Night time photos shot from space over North Korea reveal a country in total darkness when compared to the night time lights of China or South Korea. Some new memoirs are appearing that shed some light on life in the darkness that is North Korea. Most Westerners know little about life there. Joseph Kim's memoir, Under the Same Sky, is a must read for a number of reasons. Kim, who is only in his late 20's now, begins his story when he is an elementary student. Like many kids he enjoyed playing outside with friends and the love of his parents who desired the best for him. But, the best in NK is very different from the least in many other places. Kim knew nothing about life outside NK. When Kim Il Sung died what economy that NK had died, too. The years of the Great Famine began. Millions died of starvation while others scavenged for something to eat every day. People searched the mountains for food, sold what they could, bargained, stole or tried to sneak into China to trade goods. If they were caught they went to prison; gangs of pre-teens were rounded up and sent to brutal youth detention centers. Young girls were sold as sex slaves. Kim's story reveals a place that deserves to be in one of Dante's circles of hell. Yet, Kim and his fellow North Koreans knew no different and loved their homeland. They hoped for better days even while their friends and families died. After his father died, his mother was in prison and his sister sold over the border in China, Kim chose to try to cross the border himself. One of his ex-con friends told him to look for a church. What is a church, he asked. It is a place that talks about God. Who is God, he asked. North Korea is an atheist country and it has pretty much rid it's life of any traces of God. In fact, NK is what life looks like when people have done that. Or, when the state has done that. The people are quite open to hearing about Christianity. When Kim crosses the border he asks an old man how he can find a church. Look for a cross, the man said. Kim knew what a cross was it meant a hospital in NK. How do I find one, Kim asked the man. Look up, the man said. Kim did and he found a church. Not every church helped him but one did and through a Christian grandmother and LiNK (Liberty in North Korea) he was helped to find a new life in America. It's not a fairy tale story. Kim still has plenty of challenges; some days he is memorizing the Bible and other days spiraling into another round of depression. He has been out of NK for nine years and here with the help of author Stephan Talty tells his story. He says he told his story so that others would have a more compassionate perspective of the North Korean people. "My hope in telling my story, our story, is that the lives of the North Korean people would not be forgotten. I owe a huge debt of gratitude to so many important people in my life who have helped me to make it this far and have been a part of shaping who I am today.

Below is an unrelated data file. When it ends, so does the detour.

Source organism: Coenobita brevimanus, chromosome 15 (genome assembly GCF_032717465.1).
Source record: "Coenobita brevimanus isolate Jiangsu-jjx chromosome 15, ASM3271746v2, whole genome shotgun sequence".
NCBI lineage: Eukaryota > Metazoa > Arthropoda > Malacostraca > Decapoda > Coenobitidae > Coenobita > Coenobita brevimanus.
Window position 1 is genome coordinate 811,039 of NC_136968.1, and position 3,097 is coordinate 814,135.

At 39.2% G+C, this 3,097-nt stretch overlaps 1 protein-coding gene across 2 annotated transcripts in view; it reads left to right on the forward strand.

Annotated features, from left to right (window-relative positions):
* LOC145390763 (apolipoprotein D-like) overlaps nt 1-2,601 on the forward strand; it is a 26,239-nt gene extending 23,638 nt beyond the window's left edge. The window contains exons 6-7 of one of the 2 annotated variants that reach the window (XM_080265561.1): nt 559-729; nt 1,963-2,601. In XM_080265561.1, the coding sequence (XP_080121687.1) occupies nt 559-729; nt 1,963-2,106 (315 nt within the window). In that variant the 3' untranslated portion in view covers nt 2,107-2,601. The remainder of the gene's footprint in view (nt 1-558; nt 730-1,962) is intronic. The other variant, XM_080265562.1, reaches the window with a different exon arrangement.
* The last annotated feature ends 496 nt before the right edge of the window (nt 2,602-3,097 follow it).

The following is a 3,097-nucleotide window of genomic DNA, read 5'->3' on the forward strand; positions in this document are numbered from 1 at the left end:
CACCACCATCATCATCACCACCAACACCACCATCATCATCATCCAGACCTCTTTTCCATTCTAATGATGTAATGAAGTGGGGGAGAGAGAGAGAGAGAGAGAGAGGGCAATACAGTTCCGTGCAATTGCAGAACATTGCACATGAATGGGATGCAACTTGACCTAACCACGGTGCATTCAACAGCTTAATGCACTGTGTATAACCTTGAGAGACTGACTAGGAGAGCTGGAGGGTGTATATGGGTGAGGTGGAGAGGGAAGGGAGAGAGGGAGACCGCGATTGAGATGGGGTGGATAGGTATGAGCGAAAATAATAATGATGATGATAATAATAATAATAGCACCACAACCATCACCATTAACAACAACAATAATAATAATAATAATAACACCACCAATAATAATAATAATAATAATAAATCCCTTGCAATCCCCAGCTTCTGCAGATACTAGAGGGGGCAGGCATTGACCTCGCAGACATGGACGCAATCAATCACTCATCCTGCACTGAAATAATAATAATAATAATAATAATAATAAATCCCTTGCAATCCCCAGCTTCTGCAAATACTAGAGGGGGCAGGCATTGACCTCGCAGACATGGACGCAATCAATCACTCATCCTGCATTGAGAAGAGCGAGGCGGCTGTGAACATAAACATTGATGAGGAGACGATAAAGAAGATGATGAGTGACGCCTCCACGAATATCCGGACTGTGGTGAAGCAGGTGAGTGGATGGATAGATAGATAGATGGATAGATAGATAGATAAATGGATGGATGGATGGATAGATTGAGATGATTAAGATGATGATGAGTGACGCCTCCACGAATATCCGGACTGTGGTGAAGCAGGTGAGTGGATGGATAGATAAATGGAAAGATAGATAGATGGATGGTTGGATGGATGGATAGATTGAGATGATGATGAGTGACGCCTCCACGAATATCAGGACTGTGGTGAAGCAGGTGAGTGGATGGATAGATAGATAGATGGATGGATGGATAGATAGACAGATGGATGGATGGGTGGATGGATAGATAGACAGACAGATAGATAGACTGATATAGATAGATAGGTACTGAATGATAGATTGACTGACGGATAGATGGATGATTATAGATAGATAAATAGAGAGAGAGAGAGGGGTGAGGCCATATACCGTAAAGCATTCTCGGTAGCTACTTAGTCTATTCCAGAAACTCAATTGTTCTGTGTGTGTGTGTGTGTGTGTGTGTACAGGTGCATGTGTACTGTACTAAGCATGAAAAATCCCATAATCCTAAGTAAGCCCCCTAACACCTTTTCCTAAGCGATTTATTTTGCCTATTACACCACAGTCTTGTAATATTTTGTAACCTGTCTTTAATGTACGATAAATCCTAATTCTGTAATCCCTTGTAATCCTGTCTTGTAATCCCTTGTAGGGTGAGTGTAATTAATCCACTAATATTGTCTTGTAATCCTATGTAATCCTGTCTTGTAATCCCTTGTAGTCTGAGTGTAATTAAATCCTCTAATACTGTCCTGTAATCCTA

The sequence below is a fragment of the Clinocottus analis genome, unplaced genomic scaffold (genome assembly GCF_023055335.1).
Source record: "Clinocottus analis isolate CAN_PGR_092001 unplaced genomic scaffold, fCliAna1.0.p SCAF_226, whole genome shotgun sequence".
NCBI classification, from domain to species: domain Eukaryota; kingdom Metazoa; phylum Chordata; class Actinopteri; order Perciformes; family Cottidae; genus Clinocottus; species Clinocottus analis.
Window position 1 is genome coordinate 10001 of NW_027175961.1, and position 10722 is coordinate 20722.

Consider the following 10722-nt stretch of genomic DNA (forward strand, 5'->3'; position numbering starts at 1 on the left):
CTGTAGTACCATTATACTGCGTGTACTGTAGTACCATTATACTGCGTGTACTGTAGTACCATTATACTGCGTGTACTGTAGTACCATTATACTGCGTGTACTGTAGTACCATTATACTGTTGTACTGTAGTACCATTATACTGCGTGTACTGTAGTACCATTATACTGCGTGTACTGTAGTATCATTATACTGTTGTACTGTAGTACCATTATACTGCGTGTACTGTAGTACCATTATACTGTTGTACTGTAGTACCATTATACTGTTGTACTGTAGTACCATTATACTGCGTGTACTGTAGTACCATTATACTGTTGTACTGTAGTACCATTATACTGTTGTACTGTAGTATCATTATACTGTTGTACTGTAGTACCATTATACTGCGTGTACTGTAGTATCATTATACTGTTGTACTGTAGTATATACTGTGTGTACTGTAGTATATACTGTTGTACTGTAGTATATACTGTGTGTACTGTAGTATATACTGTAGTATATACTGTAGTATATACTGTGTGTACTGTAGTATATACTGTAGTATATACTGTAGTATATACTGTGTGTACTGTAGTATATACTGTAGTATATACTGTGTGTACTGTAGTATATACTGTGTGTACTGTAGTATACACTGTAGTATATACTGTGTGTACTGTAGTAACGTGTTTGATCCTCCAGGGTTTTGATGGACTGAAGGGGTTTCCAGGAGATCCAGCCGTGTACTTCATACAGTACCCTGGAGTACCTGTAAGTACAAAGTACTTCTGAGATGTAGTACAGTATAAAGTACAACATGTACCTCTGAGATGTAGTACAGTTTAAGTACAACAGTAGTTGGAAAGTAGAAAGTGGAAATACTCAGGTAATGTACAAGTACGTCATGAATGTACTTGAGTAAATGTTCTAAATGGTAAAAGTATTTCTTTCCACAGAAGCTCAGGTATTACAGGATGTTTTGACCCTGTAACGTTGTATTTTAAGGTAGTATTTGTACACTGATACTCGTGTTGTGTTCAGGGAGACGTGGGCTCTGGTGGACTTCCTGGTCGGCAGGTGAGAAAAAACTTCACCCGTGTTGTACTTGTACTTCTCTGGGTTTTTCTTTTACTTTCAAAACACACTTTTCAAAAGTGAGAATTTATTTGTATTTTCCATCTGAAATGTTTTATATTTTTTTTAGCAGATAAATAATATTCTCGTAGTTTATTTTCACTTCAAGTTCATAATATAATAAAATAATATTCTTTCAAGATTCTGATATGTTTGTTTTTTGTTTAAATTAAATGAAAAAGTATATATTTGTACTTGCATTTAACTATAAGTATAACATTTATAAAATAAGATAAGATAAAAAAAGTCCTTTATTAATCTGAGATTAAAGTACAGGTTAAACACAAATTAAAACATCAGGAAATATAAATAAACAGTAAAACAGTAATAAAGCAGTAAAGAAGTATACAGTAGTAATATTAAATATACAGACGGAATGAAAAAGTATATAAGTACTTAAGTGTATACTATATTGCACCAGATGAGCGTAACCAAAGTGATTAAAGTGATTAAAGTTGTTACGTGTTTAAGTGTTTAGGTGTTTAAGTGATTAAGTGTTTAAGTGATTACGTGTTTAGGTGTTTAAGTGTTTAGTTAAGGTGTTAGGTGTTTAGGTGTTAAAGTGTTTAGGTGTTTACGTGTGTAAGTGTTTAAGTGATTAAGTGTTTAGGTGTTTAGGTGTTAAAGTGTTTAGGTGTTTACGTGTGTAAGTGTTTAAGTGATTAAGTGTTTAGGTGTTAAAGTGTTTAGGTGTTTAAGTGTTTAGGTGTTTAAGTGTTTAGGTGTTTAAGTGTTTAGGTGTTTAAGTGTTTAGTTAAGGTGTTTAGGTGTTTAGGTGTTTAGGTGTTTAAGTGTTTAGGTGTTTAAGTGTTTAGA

We need these stories. So we don't forget. Some days Kim is consumed by survivor's guilt but he has  hope that things can get better in his home country for his people. And that he will be reunited with  his sister, Bong Sook,  who he dedicated this book to. Hope is what makes us live, he says.